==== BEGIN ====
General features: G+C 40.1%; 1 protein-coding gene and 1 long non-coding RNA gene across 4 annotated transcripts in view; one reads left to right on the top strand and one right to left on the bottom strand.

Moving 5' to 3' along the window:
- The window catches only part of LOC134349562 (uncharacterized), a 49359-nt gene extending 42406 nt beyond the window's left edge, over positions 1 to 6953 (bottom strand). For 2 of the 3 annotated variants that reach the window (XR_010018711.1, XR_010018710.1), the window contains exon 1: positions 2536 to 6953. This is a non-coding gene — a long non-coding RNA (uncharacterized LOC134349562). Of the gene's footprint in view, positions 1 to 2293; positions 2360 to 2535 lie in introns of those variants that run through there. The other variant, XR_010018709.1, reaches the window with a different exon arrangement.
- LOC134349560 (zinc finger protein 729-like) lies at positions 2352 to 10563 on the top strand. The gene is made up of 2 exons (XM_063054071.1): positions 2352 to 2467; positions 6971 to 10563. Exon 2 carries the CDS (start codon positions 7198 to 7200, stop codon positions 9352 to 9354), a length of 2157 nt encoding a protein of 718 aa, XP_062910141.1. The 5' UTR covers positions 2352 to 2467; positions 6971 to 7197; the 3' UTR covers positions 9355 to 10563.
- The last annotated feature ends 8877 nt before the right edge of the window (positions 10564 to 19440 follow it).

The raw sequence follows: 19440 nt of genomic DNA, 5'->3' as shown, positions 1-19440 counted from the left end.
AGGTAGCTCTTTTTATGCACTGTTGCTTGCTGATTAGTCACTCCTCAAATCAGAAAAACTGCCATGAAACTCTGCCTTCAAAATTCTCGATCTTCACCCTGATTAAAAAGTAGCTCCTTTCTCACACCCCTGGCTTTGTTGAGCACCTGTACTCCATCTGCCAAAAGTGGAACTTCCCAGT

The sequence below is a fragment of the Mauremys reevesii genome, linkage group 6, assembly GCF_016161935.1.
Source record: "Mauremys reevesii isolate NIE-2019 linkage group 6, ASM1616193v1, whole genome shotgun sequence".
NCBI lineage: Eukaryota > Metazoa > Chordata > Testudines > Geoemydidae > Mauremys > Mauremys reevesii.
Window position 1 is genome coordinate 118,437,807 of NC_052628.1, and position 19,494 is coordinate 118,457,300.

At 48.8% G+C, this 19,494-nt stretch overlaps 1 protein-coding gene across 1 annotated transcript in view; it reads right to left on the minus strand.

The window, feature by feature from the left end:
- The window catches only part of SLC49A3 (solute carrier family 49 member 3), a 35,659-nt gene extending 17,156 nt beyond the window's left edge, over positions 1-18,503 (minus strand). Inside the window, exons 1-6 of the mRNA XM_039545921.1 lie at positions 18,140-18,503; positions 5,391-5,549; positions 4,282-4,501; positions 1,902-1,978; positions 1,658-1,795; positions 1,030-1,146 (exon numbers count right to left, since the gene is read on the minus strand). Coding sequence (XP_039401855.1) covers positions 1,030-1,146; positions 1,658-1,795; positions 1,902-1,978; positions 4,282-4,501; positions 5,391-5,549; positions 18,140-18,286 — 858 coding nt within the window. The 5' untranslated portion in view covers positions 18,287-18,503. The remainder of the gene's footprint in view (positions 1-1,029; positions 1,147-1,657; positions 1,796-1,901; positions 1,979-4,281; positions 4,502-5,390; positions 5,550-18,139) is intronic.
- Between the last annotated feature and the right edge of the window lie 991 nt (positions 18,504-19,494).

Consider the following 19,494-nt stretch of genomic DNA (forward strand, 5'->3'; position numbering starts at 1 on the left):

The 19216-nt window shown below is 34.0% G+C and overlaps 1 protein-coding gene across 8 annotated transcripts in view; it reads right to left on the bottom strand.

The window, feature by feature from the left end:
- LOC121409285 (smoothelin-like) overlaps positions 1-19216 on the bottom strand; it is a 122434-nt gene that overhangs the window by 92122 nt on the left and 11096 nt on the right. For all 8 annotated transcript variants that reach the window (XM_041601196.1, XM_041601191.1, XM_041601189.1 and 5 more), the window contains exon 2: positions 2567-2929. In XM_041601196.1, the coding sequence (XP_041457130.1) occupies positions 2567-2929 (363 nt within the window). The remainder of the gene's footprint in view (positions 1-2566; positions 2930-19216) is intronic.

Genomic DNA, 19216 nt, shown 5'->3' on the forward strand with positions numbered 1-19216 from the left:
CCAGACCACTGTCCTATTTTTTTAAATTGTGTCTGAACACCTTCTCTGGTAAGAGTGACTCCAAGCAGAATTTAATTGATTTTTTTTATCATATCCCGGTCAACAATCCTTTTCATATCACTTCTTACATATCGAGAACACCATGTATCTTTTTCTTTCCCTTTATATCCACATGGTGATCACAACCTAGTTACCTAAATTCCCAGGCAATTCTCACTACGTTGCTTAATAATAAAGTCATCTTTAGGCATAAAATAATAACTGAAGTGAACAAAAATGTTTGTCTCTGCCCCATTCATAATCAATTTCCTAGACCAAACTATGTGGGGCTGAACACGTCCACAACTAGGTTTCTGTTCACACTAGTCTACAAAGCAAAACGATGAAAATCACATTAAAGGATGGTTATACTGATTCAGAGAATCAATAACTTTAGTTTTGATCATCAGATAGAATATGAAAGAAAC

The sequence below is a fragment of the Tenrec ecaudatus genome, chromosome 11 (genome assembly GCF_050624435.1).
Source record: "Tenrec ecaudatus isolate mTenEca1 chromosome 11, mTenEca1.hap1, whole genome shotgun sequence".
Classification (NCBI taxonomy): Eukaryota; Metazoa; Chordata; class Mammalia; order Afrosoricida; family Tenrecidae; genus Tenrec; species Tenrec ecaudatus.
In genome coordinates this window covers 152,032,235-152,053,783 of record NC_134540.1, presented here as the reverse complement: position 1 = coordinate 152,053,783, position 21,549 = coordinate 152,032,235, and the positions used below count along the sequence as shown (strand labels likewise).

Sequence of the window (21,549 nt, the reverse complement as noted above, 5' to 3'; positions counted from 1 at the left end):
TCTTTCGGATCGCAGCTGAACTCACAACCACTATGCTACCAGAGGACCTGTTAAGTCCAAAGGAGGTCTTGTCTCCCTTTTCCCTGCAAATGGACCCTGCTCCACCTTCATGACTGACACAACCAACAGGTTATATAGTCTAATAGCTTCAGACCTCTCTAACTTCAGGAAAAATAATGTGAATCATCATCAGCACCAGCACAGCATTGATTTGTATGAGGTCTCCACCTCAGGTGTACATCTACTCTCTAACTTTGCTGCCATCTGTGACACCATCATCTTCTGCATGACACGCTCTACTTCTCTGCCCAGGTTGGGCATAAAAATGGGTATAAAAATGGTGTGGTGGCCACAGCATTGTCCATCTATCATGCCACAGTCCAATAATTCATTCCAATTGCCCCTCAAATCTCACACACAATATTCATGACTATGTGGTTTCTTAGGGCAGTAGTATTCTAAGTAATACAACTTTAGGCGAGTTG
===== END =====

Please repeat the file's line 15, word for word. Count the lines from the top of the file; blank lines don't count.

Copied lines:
- Between the last annotated feature and the right edge of the window lie 991 nt (positions 18,504-19,494).